Amphibians: Use artificial cloning from frozen or fresh tissue
Overall effectiveness category No evidence found (no assessment)
Number of studies: 0
Background information and definitions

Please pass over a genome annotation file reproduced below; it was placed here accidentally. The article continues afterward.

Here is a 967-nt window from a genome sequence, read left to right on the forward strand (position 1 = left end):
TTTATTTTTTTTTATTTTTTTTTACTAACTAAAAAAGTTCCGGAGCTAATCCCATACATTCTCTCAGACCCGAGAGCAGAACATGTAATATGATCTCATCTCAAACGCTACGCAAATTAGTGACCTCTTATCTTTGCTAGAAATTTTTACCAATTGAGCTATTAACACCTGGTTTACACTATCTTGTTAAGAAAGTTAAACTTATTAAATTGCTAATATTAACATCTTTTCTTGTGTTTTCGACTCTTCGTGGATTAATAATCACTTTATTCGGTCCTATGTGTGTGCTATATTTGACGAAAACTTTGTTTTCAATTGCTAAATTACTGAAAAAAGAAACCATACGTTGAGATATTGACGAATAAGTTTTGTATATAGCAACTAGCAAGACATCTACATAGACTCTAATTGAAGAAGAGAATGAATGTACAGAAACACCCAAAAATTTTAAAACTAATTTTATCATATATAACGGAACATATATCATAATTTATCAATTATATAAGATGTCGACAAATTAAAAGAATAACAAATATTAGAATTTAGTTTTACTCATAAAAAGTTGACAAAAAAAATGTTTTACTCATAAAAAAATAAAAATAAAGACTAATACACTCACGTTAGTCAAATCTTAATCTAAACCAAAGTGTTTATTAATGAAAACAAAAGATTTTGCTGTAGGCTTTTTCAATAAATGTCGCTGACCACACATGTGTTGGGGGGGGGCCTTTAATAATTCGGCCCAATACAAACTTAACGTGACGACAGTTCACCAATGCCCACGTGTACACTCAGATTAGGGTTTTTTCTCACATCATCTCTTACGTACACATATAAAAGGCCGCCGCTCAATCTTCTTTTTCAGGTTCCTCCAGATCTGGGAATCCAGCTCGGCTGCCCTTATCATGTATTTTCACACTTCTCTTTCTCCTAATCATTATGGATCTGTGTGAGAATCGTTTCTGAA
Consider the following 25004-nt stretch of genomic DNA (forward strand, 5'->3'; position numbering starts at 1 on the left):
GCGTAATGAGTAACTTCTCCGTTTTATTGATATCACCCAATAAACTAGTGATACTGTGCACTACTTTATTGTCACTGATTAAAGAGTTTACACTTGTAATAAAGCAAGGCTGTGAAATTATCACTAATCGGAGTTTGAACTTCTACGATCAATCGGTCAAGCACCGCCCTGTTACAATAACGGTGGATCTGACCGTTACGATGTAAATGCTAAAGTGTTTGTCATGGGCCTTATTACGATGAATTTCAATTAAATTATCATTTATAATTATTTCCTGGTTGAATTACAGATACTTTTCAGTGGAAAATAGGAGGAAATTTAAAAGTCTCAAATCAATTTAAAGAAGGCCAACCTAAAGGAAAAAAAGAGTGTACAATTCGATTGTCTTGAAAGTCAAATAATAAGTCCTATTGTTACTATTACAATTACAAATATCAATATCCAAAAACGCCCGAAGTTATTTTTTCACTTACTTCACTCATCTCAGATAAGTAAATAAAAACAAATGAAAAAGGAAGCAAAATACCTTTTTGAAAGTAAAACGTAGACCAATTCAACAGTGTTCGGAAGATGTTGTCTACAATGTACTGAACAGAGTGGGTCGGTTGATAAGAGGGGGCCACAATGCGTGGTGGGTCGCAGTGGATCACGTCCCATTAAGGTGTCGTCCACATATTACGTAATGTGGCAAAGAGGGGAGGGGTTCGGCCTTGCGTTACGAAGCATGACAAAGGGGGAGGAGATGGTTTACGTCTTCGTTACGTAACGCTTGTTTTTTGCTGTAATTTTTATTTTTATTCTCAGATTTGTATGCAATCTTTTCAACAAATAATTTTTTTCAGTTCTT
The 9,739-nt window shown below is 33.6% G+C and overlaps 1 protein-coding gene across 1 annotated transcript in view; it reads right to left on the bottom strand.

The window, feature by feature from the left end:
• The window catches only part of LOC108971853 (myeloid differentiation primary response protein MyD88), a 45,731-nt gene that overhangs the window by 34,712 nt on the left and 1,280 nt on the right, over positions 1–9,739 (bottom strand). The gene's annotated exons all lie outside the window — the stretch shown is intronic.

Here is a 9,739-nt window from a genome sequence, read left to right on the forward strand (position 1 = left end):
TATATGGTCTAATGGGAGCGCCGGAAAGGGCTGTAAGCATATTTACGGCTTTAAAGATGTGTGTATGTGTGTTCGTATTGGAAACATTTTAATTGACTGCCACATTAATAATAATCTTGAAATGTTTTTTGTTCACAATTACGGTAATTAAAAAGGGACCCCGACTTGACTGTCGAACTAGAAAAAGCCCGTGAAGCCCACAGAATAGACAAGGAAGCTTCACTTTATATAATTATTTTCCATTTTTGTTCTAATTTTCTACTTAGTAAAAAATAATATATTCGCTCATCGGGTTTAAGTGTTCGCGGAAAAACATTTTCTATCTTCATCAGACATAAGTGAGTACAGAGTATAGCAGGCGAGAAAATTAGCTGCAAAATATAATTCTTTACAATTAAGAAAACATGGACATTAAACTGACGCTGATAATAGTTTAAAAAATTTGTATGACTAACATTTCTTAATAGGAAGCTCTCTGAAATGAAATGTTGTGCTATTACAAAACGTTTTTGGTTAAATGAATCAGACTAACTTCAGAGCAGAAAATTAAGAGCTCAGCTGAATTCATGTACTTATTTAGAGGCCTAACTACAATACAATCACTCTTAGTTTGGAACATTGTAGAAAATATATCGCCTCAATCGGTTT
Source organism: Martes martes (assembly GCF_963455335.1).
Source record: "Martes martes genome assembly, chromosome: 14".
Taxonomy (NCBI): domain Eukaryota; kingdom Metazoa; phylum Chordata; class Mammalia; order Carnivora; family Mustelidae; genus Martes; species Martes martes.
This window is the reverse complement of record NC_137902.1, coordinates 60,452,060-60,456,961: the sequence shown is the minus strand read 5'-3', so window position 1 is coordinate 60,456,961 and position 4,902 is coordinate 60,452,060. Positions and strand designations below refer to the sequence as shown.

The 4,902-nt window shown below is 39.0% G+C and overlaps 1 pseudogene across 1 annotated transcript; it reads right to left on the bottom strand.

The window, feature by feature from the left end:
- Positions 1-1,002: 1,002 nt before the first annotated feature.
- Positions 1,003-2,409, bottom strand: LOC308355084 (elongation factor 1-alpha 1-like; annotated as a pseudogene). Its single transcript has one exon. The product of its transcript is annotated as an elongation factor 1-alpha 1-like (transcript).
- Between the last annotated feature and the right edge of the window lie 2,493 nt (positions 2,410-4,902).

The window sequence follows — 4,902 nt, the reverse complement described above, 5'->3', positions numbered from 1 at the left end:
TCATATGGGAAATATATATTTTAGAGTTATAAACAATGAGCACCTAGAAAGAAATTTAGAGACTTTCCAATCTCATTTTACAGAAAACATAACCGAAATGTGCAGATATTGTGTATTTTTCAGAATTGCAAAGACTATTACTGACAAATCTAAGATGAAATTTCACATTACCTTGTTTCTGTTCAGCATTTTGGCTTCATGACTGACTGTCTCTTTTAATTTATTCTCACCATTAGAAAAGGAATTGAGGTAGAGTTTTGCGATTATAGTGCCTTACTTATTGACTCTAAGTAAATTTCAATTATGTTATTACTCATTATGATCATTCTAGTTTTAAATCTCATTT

Conservation breeding programmes are being used more frequently for threatened amphibian species. However, captive breeding often results in loss of genetic variation. This may mean that animals bred for release to the wild have reduced fitness. Freezing, or ‘cryopreservation’, of sperm and eggs or tissue, allows them to be stored until they are needed. Gene banks can therefore be created for amphibians ensuring that species’ genetic variation is preserved. It also means that the number of a particular species needed in captivity can be reduced and genes can be swapped between captive facilities. Cloning is the process whereby organisms are artificially produced with identical genetic material to the single ancestor from which a tissue sample has been preserved. This technique could be used to produce clones of individuals from threatened or even extinct amphibian species for use in captive breeding or reintroduction projects.